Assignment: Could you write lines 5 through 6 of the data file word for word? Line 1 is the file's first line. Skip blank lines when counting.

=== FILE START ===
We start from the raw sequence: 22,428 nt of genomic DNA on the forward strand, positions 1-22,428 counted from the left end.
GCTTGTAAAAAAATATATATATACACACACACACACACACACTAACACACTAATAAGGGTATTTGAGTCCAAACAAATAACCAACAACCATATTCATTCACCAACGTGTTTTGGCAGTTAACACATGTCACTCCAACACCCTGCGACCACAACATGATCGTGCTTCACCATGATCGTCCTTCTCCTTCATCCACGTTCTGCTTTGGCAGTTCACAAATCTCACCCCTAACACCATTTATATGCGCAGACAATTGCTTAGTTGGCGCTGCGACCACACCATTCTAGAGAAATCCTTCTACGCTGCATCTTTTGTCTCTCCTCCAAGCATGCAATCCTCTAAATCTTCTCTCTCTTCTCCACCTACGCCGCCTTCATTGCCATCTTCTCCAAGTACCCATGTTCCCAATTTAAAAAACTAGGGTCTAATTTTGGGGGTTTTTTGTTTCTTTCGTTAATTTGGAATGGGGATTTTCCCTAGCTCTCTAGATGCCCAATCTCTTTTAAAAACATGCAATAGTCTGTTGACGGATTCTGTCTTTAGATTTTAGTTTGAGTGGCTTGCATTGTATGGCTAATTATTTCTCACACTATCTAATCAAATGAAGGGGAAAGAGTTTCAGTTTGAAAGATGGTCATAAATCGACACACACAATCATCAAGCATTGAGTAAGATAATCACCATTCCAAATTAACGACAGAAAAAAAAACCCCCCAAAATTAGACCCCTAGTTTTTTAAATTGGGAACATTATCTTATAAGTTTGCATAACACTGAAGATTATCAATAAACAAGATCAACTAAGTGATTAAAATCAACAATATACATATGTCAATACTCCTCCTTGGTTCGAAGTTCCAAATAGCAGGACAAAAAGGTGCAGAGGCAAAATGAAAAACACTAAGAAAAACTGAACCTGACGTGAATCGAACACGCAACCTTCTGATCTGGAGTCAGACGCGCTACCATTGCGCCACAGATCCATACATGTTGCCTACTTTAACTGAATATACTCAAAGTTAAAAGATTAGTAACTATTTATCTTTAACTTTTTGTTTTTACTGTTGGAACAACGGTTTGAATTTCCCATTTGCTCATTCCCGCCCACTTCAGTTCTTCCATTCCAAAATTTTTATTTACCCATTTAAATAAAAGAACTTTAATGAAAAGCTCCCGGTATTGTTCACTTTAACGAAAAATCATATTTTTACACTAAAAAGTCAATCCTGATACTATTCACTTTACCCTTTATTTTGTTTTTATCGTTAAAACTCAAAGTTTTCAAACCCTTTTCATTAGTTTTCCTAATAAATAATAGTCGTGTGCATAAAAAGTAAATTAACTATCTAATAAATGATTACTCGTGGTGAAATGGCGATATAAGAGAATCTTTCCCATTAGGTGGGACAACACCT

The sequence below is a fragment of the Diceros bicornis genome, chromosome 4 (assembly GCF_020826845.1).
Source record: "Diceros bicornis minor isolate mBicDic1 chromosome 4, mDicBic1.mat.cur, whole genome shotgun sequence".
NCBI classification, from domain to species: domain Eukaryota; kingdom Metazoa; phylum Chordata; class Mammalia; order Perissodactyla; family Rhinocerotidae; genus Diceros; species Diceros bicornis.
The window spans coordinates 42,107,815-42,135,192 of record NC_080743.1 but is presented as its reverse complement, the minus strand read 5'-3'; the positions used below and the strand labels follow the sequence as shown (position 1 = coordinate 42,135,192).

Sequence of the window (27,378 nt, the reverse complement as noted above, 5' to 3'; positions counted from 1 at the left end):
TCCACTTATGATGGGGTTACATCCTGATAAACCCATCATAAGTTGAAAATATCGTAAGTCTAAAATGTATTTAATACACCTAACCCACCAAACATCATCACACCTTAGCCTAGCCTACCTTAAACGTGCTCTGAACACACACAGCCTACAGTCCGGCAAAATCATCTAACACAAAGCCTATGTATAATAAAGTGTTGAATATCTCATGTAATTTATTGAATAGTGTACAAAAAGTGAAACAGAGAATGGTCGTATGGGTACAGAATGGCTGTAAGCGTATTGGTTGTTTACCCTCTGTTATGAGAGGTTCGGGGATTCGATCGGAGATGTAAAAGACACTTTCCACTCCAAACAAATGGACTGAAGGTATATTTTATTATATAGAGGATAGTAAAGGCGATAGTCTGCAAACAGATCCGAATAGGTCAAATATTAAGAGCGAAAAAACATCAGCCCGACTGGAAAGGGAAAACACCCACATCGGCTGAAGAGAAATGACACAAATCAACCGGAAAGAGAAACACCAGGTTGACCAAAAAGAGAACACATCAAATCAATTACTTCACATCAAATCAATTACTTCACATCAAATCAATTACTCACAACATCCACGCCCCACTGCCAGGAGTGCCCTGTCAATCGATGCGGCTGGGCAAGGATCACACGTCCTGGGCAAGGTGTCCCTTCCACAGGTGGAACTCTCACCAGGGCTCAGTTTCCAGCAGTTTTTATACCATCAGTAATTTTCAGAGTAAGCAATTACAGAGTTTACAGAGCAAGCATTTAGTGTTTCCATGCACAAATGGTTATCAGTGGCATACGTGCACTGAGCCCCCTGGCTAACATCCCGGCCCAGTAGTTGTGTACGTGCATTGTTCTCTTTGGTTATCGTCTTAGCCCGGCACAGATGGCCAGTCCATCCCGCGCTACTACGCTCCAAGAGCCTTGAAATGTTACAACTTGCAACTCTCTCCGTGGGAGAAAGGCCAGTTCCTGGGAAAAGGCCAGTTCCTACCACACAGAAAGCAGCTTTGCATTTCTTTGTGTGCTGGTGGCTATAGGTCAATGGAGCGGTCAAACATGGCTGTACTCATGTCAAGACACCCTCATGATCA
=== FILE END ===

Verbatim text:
NCBI classification, from domain to species: domain Eukaryota; kingdom Metazoa; phylum Chordata; class Mammalia; order Perissodactyla; family Rhinocerotidae; genus Diceros; species Diceros bicornis.
The window spans coordinates 42,107,815-42,135,192 of record NC_080743.1 but is presented as its reverse complement, the minus strand read 5'-3'; the positions used below and the strand labels follow the sequence as shown (position 1 = coordinate 42,135,192).